OOIDA State Watch

By Keith Goble, Land Line state legislative editor


Gov. Robert Bentley has signed into law a bill to designate revenues from a fuel tax increase for “maintenance, improvement, replacement and construction” of state, county and municipal roadways. The first $32 million in transportation revenue collected from a new tax or revenue measure will be divided equally among the state’s 67 counties. Formerly SB180, the law will send another $500,000 each year to county commissions for road and bridge work.


One Assembly bill would give consumers a heads-up about the additional fee on fuel purchases associated with the state’s cap and trade program. The program has added 11 cents per gallon on gas and 13 cents on diesel. AB2066 would add a requirement for cap-and-trade costs to be displayed on fuel pumps.

A separate bill would permit Caltrans to sell commercial advertising on changeable message signs located on or near state highways. However, the state DOT would first be required to conduct a pilot project to see how drivers respond. SB1397 specifies that revenue raised could be used solely for road maintenance and repair.


Senators voted to advance to the House a $3.5 billion highway funding bill that would rely on bonds to get needed bridge and road work done over the next 20 years. If SB210 makes it through the statehouse and gets the governor’s signature, it would be placed on a ballot in November 2016, 2017 or 2018.


Voters will decide this November whether to amend the Illinois Constitution to prevent raids of the state’s road fund. State lawmakers approved adding a question to the fall ballot to protect fuel tax revenue.


The General Assembly voted to override a veto from Gov. Larry Hogan for a bill to require the state to assign scores to transportation projects. HB1013 creates a nine-point process for the state government to rank projects.


At press time, a bill nearing passage calls for increasing Missouri’s fuel tax by 5.9 cents per gallon to 22.9 cents. The state now collects a 17-cent-per-gallon tax on gas and diesel. If approved by the governor, SB623 would be added to the state’s fall ballot for voters to make the final decision.


Gov. Pete Ricketts signed into law a bill to raise $500 million to be spent over 17 years by the state Department of Roads. The additional revenue would be routed to roads using transfers from the state’s rainy day fund and from state fuel taxes. Previously LB960, the new law provides a one-time transfer of $50 million from the state’s cash reserve account to help get work completed on roads, bridges, and the state’s expressway system.


The Senate voted to send a bill to the Assembly that covers staged wrecks. S3511 would make it a crime to stage a crash with intent to commit insurance fraud. The felony crime would be punishable by up to seven years in prison. If the crime results in serious injury or death, offenders could be locked up for as long as 25 years.


One bill halfway through the statehouse would do away with a rule that permits small locales to collect speeding fines via mayor’s courts. HB335 would make county and municipal courts responsible for citations issued in villages with fewer than 200 residents. Fines and fees that exceed local municipal or county courts’ costs would also be capped. In addition, direct payments to villages would be eliminated by handing over local municipal and county courts full jurisdiction on municipal traffic ordinances.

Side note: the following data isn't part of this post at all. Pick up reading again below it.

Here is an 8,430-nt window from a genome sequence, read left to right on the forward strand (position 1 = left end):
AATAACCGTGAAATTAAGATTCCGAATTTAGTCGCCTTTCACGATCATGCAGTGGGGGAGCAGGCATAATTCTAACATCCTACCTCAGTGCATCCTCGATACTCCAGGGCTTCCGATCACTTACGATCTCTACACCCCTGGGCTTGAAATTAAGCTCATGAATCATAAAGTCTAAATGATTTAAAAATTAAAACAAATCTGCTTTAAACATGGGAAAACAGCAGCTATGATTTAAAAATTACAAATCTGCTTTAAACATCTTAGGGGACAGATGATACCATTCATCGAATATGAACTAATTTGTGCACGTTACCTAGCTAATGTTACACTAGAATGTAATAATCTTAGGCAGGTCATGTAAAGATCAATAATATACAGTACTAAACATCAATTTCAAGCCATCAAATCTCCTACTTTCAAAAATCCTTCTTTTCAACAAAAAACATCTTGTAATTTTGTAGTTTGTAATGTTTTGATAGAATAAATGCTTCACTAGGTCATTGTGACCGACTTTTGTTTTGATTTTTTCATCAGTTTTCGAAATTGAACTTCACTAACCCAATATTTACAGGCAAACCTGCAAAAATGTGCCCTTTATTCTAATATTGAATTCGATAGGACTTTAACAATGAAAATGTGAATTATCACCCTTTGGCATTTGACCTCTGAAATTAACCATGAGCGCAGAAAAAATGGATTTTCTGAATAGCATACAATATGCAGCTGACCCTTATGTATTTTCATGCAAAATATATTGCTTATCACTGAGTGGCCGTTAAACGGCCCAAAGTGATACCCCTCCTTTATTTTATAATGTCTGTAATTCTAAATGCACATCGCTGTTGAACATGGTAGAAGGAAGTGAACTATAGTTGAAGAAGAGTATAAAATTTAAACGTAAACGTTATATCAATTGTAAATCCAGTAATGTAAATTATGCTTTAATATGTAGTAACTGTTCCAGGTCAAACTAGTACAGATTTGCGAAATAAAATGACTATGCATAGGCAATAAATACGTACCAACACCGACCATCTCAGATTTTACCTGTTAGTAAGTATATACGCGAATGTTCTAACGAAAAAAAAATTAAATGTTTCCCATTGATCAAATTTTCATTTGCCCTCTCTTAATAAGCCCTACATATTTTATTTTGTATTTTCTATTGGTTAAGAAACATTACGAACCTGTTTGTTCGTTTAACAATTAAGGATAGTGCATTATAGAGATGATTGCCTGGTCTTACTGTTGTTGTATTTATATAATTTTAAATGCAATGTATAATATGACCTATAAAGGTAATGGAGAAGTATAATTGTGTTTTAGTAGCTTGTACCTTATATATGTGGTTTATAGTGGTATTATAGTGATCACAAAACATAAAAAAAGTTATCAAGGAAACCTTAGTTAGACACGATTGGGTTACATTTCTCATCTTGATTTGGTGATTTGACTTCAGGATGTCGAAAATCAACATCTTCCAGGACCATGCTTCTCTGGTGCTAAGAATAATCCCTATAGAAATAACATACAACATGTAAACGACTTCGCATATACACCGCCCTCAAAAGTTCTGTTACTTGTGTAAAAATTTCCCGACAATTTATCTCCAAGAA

In the Senate, SB1089 would cap funding from the motor license fund at $500 million for operations of the State Police. The state budget for 2016 puts the amount from the motor license fund at $757 million. By fiscal year 2019-2020 the amount is expected to reach $1 billion.

A separate bill would increase fines for littering. SB973 would set up a tier system for littering violations that would top out at $1,000 – up from $300.


State lawmakers are nearing passage of a funding plan that relies on borrowing about $2 billion over the next 10 years to get bridge and road work done. S1258 uses $200 million annually from the state’s sales tax on vehicles, as well as other fees, to bond about $2.2 billion through the Transportation Infrastructure Bank. The bonded money would be prioritized by the South Carolina DOT over the next decade.

Also included in the road plan is reform of state DOT governance. Appointment power of highway commissioners would be the sole responsibility of the governor’s office. H3579 includes Senate approval of the governor’s appointments.

House lawmakers voted unanimously to advance a bill to the Senate to bar departments from setting quotas for traffic citations. H4387 would prohibit departments from using officers’ ticket numbers as part of evaluations. Employees who file reports that allege a violation of the ticket quota prohibition would be protected.


Gov. Scott Walker signed into law a bill that applies certain interstate trucking rules to intrastate operations. Specifically, AB424 requires intrastate truckers to operate under a motor carrier certificate of authority or license and must meet minimum insurance requirements. In addition, WisDOT is given rulemaking authority relating to intrastate operations.

Another new law covers single-trip permits. Previously SB372, the new law requires the permit for movement of oversize mobile homes, manufactured homes, and factory-built homes in excess of 16 feet in width. Affected loads are to be issued permits by the state DOT, for the use of state trunk highways, and by the local highway authority, for the use of other highways. LL